EDINBURGH: W H LIZARS, 1833 A good to very good copy of the 1st edition and 1st issue of humming birds in the original publisher's bindings, with 64 hand coloured plates. Humming Birds was the first title issued in the Naturalist's Library, and Vol I of this copy has a 'Notice of the Naturalist's Library' by Professor Rennie advertising the series. This set is unusual in that Vol I is in the publisher's quality dark green cloth binding and Vol II looks as if the publisher's usual cloth binding has been dyed to black to make it a better match. Vol I: Notice by Prof Rennie; advertisement for American Ornithology; half title; frontispiece black and white portrait of Linnaeus; hand coloured vignette title page of a bird's nest; one further title page; contents listing; advert; Memoir of Linnaeus; and text with black and white illustrations and 34 hand coloured plates; and catalogue at the rear - 147 pages in all. Vol.II: half title; black and white frontispiece portrait of Pennant; hand coloured vignette title page of a humming bird; 3 further title pages; contents listing; advert; Memoir of Pennant; text with 30 hand coloured plates; synopsis; index; and publisher's catalogues - 166 pages in all. Vol I is in very good to near fine condition: the binding is clean, sound and tight with very slight pulling at the spine and a small identation at the side of the spine. Internally the front free endpaper has an imprint of the Naturalist's Library. The text pages and plates are very clean and bright - the plates without the usual brown toning to edges. Vol II has been rebacked and restitched so it is sound and tight, and it is clean. The gilt titles to the spine are very faded.The original brown cloth colour can be seen on the inner edges. The original endpapers are present with repair and the front free endpaper has the Naturalist's Library imprint. There is a bookplate of Edward Day to the front pastedown. The contents are in generally good condition - there is some brown toning to page edges and the occasional stain or small mark. Plates 21, 23, 24 and 27 have slight marking and 27 has a rumpled and browned side edge. Some of the tissue guards are stained and there is a lot of offsetting from plates through guards to text, particularly where bright colouring has been used on the plates. A good to very good set.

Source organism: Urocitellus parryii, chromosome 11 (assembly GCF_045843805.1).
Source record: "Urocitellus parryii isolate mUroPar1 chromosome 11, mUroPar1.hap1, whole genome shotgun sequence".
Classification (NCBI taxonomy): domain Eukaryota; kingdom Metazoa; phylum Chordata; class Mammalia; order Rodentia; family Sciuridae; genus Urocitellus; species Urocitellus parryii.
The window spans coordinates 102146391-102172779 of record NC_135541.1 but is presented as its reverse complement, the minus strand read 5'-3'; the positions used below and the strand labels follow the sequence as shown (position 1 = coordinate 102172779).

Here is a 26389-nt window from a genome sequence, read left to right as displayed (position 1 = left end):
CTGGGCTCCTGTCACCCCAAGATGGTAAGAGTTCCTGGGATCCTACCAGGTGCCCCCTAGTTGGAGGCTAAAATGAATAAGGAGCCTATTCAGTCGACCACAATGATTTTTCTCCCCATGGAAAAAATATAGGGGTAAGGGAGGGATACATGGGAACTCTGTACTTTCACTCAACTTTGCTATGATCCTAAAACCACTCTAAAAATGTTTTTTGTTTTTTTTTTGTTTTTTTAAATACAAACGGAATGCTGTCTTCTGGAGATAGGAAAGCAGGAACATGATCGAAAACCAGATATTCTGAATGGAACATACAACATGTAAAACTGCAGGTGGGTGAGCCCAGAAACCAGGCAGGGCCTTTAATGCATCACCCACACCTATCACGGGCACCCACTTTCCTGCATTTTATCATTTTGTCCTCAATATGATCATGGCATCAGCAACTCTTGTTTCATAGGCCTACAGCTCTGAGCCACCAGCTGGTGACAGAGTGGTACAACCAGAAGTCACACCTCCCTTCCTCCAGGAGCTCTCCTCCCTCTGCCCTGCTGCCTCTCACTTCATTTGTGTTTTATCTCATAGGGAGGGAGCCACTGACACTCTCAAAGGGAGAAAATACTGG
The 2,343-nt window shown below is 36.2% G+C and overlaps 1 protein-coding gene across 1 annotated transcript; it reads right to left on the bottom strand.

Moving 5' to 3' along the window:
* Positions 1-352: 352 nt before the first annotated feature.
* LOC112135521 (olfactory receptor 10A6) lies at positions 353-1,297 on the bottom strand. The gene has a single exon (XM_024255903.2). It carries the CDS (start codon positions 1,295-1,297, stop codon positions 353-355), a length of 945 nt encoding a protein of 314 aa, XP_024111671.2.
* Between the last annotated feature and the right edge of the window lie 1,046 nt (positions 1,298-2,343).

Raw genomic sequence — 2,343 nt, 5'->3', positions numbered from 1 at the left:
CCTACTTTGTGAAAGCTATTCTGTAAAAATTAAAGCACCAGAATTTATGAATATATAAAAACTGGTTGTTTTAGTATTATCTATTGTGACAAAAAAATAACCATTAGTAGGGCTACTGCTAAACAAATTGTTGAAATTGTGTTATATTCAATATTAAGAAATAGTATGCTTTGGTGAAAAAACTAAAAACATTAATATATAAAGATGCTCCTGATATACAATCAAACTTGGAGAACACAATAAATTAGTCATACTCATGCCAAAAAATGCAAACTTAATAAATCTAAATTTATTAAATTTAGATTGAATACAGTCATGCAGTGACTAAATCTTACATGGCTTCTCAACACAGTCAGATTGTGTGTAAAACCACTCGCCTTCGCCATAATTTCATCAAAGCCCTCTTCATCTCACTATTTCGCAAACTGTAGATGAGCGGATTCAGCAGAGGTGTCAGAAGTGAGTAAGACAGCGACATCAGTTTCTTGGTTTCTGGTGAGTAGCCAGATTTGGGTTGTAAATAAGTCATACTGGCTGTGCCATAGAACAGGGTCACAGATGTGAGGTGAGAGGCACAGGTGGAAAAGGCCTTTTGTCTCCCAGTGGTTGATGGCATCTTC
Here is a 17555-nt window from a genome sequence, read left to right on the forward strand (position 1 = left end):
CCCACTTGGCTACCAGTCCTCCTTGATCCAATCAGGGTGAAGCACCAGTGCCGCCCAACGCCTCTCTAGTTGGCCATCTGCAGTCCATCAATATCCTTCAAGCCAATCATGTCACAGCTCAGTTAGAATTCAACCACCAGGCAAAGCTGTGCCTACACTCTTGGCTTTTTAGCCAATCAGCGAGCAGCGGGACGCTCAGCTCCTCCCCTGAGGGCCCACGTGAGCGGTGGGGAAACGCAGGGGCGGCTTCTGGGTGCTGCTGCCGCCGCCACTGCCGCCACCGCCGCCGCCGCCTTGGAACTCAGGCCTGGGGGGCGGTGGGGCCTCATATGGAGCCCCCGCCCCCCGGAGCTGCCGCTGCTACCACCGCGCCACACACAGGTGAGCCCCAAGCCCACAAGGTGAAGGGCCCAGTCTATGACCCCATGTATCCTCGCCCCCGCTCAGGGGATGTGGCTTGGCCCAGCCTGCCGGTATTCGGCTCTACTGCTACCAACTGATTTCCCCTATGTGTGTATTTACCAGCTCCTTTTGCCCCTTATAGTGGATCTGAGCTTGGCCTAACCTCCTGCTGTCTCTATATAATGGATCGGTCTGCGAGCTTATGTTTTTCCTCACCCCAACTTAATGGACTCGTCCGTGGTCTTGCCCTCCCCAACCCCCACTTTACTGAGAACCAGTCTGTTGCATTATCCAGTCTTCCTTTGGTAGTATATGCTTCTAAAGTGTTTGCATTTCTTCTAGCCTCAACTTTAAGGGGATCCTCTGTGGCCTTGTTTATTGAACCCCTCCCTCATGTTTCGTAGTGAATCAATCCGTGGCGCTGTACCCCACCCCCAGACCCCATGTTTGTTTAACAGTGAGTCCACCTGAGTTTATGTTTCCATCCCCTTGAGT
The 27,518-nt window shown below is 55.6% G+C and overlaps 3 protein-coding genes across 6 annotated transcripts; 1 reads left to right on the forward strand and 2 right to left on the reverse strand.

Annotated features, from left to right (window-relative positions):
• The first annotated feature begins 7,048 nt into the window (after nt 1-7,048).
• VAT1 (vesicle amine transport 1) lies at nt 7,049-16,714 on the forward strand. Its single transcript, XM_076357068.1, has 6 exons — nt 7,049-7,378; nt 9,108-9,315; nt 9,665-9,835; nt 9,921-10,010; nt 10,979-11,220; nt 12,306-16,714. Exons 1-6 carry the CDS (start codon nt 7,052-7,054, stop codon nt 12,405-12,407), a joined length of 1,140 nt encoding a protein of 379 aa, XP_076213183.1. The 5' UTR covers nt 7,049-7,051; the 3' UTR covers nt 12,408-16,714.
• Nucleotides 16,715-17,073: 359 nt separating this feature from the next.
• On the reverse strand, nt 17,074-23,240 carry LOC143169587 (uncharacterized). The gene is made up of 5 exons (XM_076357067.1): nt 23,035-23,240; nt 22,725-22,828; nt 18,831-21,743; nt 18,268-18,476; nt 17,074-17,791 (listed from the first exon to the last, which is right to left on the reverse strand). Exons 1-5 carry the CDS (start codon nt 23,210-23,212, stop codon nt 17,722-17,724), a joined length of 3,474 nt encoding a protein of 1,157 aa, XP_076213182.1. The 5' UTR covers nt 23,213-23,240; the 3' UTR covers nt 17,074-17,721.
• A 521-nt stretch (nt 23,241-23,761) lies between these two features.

[Bookseller: E C Books]
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        Kielmeyera microphylla

      [Vienna, 1833. Lithograph, coloured by hand, by Wilhelm Sandler. Very good condition apart from some minor foxing. A very fine image of a Brazilian exotic, from the de luxe large paper hand-coloured issue of Pohl's masterpiece. Pohl's magisterial Plantarum Brasiliae , one of the most important Brazilian floras, was based on the observations and collections that Pohl made while travelling in Brazil from 1817 to 1821. Published upon his return to Vienna, the plates were issued as outline lithographic drawings, or, as here, fully hand-coloured and printed on larger sheets of paper. Pohl was curator of the Vienna Natural History Museum and the Vienna Brasilian Museum. Cf. Cleveland Collections 928; cf. Dunthorne 226; cf. Great Flower Books (1990) p.125; cf. Nissen BBI 1551; cf. Pritzel 7231; cf. Stafleu & Cowan TL2 8103.

      [Bookseller: Donald Heald Rare Books ]
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        Narrative of the Captivity and Providential Escape of Mrs. Jane Lewis...who, with a Son and Daughter...were Made Prisoners Within a Few Miles of Indian Creek, by a Party of Indians of the Tribes of Sacs and Foxes, Commanded by Black Hawk

      Fair with no dust jacket. 1833. Pamphlet. String bound yellow wrapper with rear wrap illustration is heavily soiled with some dampstains. Interior pages have chips, rough-trimmed edges, and foxing and staining, but text is completely readable. Indian captivity narratives were popular at the time and the origin of this narrative is uncertain, though it was probably written by a Hannah Lewis at an earlier date (1817). From the front wrap: " All who have perused the narrative of the capture of the two sisters (Misses Francis and Almira Hall, ) by a party of said tribes, in May, 1832, ought not fail to peruse the narrative of the unfortunate Mrs. Lewis, whose captivity, although of prior date, was much longer, her sufferings much greater, and her escape more miraculous than that of the two young ladies." Howes L 316. ; B&W Illustrations; 8vo - over 7¾" - 9¾" tall; 24 pp .

      [Bookseller: Back of Beyond Books, ABAA]